As Matthew Wilder once said, "Last night, I had the strangest dream." I was at some sort of educational and/or military compound, and in the main dining hall there was a musical performance. My friend, a local photographer, was with me, and we were excited about the show. In some ways, it could have been any Friday night at one of my favorite Denver venues, but this space was large, and it was not unlike the mess hall in MASH
. When it came time for the show, it turned out it was the Killers, except, as dream logic would have it, this band looked nothing like the Killers.
I'm not even sure I would know what the Killers looked like if I woke up next to them in my bed. Still, in my somnolent sense, I accepted that that's who they were. As the band launched into the song, it became clear that the frontman (Brendan Flowers, I assume, though he looked more like one of Jack Black's characters from Mr. Show) was too drunk to perform. Just before the vocals kicked in, he fell face down on the floor and stayed motionless.
Being a true professional, however, he began to sing at his cue, though in a bizarre and cartoonish falsetto. As he lay on the floor, various clueless fans attempted to pick him up off the floor. He used the brilliant passive resistance technique of going completely limp so that they couldn't get a grip. Meanwhile, my friend, the photographer, and I, both snapped photos and kept discouraging members of the audience from touching him and getting involved in the obvious theater of the moment.
I've actually had this very same experience at multiple performances by the incendiary Denver band Git Some. Luke Fairchild -- arguably one of the most potent, theatrical and engaging frontmen in town -- frequently frightens uninitiated members of the audience by falling to the floor, falling off the stage or falling into Andrew Lindstrom's drum kit. With grace and intent, Fairchild creates the illusion of being completely out of control when, in reality, he is the Jim Morrison puppet master of the venue, gently coaxing the audience into actions and reactions it would never expect of itself.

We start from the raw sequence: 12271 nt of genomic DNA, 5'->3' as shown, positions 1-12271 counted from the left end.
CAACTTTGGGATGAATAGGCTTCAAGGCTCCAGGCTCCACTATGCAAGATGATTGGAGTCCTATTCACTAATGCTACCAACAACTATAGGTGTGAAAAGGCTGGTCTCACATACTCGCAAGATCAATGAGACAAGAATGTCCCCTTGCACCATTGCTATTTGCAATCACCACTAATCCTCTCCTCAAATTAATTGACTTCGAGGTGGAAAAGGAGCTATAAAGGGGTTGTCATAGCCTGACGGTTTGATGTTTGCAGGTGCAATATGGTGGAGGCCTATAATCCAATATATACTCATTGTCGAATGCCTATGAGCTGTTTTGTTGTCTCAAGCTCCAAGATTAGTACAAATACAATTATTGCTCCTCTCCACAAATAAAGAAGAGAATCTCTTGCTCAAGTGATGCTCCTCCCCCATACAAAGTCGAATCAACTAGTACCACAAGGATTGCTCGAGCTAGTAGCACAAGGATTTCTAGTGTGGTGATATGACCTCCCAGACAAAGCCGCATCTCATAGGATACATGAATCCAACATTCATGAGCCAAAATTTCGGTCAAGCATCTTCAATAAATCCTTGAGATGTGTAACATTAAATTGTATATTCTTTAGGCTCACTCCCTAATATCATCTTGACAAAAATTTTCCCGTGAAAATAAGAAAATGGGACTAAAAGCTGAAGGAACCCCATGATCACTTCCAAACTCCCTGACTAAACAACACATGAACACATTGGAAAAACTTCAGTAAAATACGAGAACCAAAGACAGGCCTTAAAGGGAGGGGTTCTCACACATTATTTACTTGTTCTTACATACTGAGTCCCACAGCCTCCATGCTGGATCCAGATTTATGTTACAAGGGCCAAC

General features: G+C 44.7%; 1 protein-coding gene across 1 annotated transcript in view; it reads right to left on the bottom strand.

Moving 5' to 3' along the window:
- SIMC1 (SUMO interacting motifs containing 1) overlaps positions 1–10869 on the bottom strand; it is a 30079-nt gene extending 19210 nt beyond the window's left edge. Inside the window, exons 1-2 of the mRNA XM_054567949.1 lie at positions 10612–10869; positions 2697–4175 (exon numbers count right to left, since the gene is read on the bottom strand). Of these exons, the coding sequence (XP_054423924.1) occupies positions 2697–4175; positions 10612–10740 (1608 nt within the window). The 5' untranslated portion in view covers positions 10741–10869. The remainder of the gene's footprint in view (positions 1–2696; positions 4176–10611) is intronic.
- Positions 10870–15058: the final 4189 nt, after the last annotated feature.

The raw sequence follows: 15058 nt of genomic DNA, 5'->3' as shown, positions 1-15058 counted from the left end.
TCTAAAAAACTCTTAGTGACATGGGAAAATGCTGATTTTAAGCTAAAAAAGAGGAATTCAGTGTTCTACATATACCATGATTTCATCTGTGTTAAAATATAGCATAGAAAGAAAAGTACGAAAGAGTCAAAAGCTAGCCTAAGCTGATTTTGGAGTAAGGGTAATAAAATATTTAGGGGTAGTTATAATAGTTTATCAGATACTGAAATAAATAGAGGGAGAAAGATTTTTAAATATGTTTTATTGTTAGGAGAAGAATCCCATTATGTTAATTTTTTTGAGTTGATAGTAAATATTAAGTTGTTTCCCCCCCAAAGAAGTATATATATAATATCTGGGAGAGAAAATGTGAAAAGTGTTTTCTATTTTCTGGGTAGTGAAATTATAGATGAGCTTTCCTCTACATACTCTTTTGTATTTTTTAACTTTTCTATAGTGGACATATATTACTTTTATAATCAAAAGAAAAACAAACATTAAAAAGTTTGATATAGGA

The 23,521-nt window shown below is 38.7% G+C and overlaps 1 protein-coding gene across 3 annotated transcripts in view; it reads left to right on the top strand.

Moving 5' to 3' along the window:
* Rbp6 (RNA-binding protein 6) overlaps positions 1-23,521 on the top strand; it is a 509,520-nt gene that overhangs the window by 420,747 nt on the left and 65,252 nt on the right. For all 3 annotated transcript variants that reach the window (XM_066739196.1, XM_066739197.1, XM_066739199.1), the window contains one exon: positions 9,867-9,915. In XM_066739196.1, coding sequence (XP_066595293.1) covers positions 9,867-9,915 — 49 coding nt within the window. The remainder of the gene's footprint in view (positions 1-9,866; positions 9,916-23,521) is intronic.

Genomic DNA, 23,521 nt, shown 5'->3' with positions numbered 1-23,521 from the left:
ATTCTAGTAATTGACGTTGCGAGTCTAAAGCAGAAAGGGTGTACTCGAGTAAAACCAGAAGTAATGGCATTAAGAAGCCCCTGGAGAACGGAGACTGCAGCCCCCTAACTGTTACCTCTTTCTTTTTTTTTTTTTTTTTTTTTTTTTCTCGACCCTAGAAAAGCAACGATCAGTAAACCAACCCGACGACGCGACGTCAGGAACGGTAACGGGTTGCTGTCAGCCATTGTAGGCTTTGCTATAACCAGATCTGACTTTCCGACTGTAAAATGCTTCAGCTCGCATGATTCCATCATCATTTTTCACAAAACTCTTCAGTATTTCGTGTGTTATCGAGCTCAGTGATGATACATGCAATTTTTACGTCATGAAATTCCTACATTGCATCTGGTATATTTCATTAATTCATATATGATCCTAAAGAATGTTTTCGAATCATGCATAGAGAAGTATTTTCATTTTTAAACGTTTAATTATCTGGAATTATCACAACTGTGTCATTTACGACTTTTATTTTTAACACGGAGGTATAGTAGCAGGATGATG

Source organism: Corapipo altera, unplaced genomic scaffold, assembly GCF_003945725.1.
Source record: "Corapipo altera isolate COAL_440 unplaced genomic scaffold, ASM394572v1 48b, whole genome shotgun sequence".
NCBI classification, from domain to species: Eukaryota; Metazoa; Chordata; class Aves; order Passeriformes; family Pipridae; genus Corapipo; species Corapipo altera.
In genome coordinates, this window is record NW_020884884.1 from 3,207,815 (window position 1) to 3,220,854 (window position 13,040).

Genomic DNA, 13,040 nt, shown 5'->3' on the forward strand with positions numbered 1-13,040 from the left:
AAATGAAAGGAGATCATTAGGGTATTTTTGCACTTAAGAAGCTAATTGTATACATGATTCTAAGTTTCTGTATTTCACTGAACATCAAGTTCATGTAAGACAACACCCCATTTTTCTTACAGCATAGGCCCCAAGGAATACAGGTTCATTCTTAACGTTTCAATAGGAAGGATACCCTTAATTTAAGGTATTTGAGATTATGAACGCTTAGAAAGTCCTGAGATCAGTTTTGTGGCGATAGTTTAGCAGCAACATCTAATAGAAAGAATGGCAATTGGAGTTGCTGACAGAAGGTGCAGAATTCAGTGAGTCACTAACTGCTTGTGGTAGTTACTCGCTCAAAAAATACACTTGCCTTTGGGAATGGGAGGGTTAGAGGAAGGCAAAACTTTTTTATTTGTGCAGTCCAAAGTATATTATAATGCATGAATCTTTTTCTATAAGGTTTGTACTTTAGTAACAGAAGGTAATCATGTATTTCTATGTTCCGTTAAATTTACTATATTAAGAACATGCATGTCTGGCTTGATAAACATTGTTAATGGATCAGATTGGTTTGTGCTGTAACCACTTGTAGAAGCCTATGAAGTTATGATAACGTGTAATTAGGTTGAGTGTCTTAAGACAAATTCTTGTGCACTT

Apparently, Git Some shows are so effective and so affecting that they've imprinted themselves on my subconscious mind and crept into my dreams. Live music can be that powerful. It can re-map synapses and take up residency in your brain. And I happily let it do so.
Anyway, when I woke up this morning, I could still hear the melody and the lyrics clearly in my head. I even knew the title of the song. I thought it might be off the Killers' new album, but it isn't. I Googled some of the lyrics and came up dry. I gave up. But the song stayed in my head all day.
And then it occurred to me, much later in the day, that the lyrics weren't from some big time rock band. I hadn't heard them on the radio or on some hip podcast or as part of some CD a record label had recently sent me. The song was actually a variation on a tune by Mike Marchant, the Denver singer-songwriter and frontman for Widowers. It's a song I've only heard once -- at that campfire set at Forest Room 5 -- and of which I don't own a recording. But it's a beautiful, powerful song, capable of embedding itself far below the level of consciousness.
I didn't even know that I knew the song. It just burrowed in and made itself at home, until it was ready to be released in my dreams. Live music can be that powerful. It can take over your dreams. --Eryc Eyl